Heavy rains that hit North Korea this week, led the authorities to make all-out efforts, to prevent potential damages, that outside observers say could aggravate the country’s economic hardships amid its COVID-19 outbreak.
Summer floods in North Korea, one of the poorest countries in Asia, often cause serious damage to its agricultural and other sectors because of its troubled drainage and deforestation.
Typhoons and torrential rains in 2020 were among the difficulties that North Korean leader Kim Jong Un said had created “multiple crises” at home, along with strict pandemic-related restrictions and UN sanctions.
North Korea’s weather authorities predicted this year’s rainy season would start in late June and issued alerts for torrential downpour in most of its regions from Monday through Wednesday.
The official Korean Central News Agency said Tuesday that authorities in the North’s central and southwestern regions are mobilizing all available resources to cope with possible flood-related damage.
Officials and workers there were engaging in works to protect crops, factory equipment, power plant facilities and fishing boats from heavy rains, KCNA reported. It said the country’s anti-disaster agency was reviewing readiness of emergency workers and medical staff.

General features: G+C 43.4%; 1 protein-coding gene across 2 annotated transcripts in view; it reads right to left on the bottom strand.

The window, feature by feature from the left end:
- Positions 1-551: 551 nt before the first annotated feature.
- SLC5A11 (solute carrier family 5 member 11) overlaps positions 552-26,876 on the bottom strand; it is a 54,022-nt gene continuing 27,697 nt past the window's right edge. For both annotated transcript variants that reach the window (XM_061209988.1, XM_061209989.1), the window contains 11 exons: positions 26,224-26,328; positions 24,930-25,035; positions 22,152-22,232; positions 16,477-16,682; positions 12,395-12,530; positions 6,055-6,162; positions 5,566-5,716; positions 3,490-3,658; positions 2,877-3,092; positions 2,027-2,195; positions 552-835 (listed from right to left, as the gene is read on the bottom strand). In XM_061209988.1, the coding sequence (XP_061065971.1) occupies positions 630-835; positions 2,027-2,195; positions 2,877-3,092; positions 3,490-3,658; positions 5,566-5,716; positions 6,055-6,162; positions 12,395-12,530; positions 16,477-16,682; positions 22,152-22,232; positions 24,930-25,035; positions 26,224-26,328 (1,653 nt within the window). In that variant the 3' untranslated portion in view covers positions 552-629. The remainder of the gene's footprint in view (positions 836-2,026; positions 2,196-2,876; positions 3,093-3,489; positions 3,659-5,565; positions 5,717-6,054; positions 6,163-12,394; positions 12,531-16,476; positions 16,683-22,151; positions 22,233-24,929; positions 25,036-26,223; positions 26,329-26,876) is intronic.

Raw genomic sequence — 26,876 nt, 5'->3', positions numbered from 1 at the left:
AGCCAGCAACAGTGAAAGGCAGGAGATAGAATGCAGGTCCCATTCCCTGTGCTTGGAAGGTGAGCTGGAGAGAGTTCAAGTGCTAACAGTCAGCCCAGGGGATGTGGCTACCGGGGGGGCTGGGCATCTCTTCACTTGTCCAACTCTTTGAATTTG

KCNA said North Korean officials are urging residents and laborers to abide by pandemic-related restrictions during the country’s monsoon season.
It said more than 106,000 medical workers and hygienic workers have been ready to deal with potential major health issues caused by flooding. KCNA said officials are taking steps to ensure anti-epidemic security at shelters for those evacuated from flood-damaged areas.
South Korea’s weather agency said most of North Korea has been receiving heavy rains since Sunday.
Concerns about the downpour come as North Korea is battling its first domestic coronavirus outbreak. Since North Korea last month admitted to the outbreak, it said about 4.7 million out of the country’s 26 million people have fallen ill with feverish symptoms, but only 73 died, a fatality rate that is widely disputed by outside experts.
Given its entire population officially remains unvaccinated and its health care system is broken, observers speculate that North Korea must have suffered greater deaths and that it’s likely manipulating its death count to help Kim avoid any political damage.